Dorrith talks about the importance of the reunions for her and her happy memories of life in Scotland.

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INT: So, we were thinking about the dates. When do you reckon that the reunion of Kinder was?

D.S: It was fifty years after the start of the war so it must have been 1989. That would be the reunion in London. And then I think our one was the next year, it would be '90.

INT: Did you feel that you had more in common with people who'd come from Germany like yourself? Or just generally all those people who had to escape?

D.S: I just felt like they were family. Every now and again, you know, I'll phone Rosa or someone. It's very much a part of my life now. Everybody has got different stories. Every now and then I just need to meet up with them. It was very exciting finding all these people.


INT: Indeed and quite a few whom you met had never sort of, come out as Kindertransport or as refugees.

D.S: No.They never knew and of course the reunion in Scotland wasn't just Kindertransport which was good, you know. I mean it was the likes of your mum-in-law Susie Singerman and it was lovely to meet up with everybody.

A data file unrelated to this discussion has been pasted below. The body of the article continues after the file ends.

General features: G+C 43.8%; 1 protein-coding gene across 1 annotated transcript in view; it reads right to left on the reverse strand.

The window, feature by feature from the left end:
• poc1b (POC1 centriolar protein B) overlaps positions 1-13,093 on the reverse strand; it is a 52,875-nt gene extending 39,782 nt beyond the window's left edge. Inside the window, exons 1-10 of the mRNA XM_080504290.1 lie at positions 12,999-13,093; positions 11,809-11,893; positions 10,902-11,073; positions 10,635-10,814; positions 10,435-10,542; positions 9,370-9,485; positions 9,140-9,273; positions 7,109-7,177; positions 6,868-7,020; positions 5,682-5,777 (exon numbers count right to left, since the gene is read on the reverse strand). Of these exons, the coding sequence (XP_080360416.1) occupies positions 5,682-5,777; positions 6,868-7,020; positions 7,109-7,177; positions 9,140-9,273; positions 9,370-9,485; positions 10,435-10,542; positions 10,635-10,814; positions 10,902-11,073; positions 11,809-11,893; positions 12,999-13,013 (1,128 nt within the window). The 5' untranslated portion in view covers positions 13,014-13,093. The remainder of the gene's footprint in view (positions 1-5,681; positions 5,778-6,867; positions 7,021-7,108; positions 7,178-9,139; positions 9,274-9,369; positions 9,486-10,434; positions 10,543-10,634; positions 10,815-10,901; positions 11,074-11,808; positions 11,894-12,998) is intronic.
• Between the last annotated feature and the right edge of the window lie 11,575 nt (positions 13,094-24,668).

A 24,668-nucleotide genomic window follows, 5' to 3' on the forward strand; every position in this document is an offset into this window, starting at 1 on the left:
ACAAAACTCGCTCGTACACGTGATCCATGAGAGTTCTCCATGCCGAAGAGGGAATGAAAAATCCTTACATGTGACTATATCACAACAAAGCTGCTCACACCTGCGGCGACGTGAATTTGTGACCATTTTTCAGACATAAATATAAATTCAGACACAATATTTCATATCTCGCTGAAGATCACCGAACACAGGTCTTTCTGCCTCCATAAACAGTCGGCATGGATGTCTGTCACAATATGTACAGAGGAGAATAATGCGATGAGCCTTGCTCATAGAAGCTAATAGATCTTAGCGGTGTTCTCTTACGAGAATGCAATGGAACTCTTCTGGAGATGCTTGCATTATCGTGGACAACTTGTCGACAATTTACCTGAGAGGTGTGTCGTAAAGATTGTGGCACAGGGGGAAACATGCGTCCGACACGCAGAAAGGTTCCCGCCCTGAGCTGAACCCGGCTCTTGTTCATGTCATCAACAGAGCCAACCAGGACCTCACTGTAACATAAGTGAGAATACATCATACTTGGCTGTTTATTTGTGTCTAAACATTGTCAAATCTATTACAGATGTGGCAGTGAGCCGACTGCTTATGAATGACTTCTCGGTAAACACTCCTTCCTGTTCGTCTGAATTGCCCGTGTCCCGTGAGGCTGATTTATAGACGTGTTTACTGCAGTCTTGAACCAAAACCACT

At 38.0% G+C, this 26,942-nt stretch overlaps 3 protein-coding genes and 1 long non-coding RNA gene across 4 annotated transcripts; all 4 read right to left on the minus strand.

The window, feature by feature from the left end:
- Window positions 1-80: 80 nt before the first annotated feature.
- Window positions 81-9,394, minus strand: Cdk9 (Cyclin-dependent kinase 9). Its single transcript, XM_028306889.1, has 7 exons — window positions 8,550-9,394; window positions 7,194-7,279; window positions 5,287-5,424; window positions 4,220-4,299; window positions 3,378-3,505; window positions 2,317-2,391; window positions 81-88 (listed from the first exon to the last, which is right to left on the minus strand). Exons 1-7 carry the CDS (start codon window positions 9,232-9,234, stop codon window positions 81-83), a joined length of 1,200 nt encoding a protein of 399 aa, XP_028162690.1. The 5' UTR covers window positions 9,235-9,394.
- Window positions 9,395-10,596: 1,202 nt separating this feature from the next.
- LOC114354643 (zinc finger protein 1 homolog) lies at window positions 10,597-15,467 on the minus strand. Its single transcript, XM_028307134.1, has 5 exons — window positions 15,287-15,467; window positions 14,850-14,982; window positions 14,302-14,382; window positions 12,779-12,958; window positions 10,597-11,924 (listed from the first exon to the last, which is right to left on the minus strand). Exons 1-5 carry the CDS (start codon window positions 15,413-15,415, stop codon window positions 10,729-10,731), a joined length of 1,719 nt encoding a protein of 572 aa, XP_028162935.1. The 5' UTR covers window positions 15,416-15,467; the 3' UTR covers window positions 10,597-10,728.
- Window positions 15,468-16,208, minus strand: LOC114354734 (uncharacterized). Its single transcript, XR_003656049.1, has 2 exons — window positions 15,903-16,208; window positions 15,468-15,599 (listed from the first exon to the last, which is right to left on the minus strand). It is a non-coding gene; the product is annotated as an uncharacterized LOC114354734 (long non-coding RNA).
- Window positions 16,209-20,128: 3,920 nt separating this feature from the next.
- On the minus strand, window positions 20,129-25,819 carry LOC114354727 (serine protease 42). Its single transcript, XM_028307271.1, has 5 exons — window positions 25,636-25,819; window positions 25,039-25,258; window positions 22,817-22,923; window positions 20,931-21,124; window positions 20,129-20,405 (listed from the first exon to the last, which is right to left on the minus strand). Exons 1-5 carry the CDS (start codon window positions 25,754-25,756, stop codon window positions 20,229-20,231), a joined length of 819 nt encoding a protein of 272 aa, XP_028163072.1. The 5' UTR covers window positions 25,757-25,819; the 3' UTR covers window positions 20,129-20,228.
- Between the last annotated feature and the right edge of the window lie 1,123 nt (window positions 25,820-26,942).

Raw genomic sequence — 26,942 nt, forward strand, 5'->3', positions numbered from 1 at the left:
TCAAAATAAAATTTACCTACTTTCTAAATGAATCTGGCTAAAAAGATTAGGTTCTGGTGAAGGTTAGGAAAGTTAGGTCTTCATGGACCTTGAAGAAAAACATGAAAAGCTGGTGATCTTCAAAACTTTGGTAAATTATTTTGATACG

INT: Do you think that you enjoyed it particularly because you had had more connections earlier on? In some way it's surprising after all these years that you were so pleased because you lived a different life entirely.

D.S: I know. But, no I really, I never really met up with anybody else, except Rita McNeil. But I don't think I met up with anyone else, not that I can think of.


INT: And you found a lot of people at that time?

D.S: Yes. I think there were over forty at that first reunion. Then we kept finding more people.

INT: I think you were finding people up till very recently.

D.S: That's right. I know, it was good.

INT: Going back to you and your time here in Scotland, you obviously feel Scottish and not German - is that right?

D.S: You know when you've got to put down what nationality you are, I don't, I say Scottish.

INT: I'm sure you do. What would you say are the highs of your time in Scotland? Or is that too difficult to say?


D.S: Having my family after we got married and went to live in Dundee. We were there for about three years perhaps but I really, really liked Dundee where I had my children. I lost first my baby, and then I had my twins. They were born in Dundee and Susan was born in Dundee and that was a big high.

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